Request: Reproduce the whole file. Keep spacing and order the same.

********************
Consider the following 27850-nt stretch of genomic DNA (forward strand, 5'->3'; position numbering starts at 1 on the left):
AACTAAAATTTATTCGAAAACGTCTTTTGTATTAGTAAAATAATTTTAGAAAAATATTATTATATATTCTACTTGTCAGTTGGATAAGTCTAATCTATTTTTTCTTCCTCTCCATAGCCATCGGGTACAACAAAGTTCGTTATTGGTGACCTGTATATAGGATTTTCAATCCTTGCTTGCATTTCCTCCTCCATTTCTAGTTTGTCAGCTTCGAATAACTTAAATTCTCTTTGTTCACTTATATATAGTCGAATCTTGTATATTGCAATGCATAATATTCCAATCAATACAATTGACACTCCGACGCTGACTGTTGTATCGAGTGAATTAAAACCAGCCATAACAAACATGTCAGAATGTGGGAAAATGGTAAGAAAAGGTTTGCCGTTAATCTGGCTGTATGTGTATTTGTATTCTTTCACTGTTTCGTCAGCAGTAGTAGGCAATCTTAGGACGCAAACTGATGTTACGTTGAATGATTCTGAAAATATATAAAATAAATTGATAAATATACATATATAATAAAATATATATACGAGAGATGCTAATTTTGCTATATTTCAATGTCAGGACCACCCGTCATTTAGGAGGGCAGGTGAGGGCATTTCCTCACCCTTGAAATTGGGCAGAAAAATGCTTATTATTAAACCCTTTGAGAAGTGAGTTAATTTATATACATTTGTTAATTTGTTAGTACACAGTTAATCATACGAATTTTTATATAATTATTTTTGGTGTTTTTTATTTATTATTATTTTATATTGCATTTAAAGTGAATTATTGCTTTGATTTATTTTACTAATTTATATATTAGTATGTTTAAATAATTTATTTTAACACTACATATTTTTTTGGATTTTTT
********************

Consider the following 27850-nt stretch of genomic DNA (forward strand, 5'->3'; position numbering starts at 1 on the left):
AACTAAAATTTATTCGAAAACGTCTTTTGTATTAGTAAAATAATTTTAGAAAAATATTATTATATATTCTACTTGTCAGTTGGATAAGTCTAATCTATTTTTTCTTCCTCTCCATAGCCATCGGGTACAACAAAGTTCGTTATTGGTGACCTGTATATAGGATTTTCAATCCTTGCTTGCATTTCCTCCTCCATTTCTAGTTTGTCAGCTTCGAATAACTTAAATTCTCTTTGTTCACTTATATATAGTCGAATCTTGTATATTGCAATGCATAATATTCCAATCAATACAATTGACACTCCGACGCTGACTGTTGTATCGAGTGAATTAAAACCAGCCATAACAAACATGTCAGAATGTGGGAAAATGGTAAGAAAAGGTTTGCCGTTAATCTGGCTGTATGTGTATTTGTATTCTTTCACTGTTTCGTCAGCAGTAGTAGGCAATCTTAGGACGCAAACTGATGTTACGTTGAATGATTCTGAAAATATATAAAATAAATTGATAAATATACATATATAATAAAATATATATACGAGAGATGCTAATTTTGCTATATTTCAATGTCAGGACCACCCGTCATTTAGGAGGGCAGGTGAGGGCATTTCCTCACCCTTGAAATTGGGCAGAAAAATGCTTATTATTAAACCCTTTGAGAAGTGAGTTAATTTATATACATTTGTTAATTTGTTAGTACACAGTTAATCATACGAATTTTTATATAATTATTTTTGGTGTTTTTTATTTATTATTATTTTATATTGCATTTAAAGTGAATTATTGCTTTGATTTATTTTACTAATTTATATATTAGTATGTTTAAATAATTTATTTTAACACTACATATTTTTTTGGATTTTTT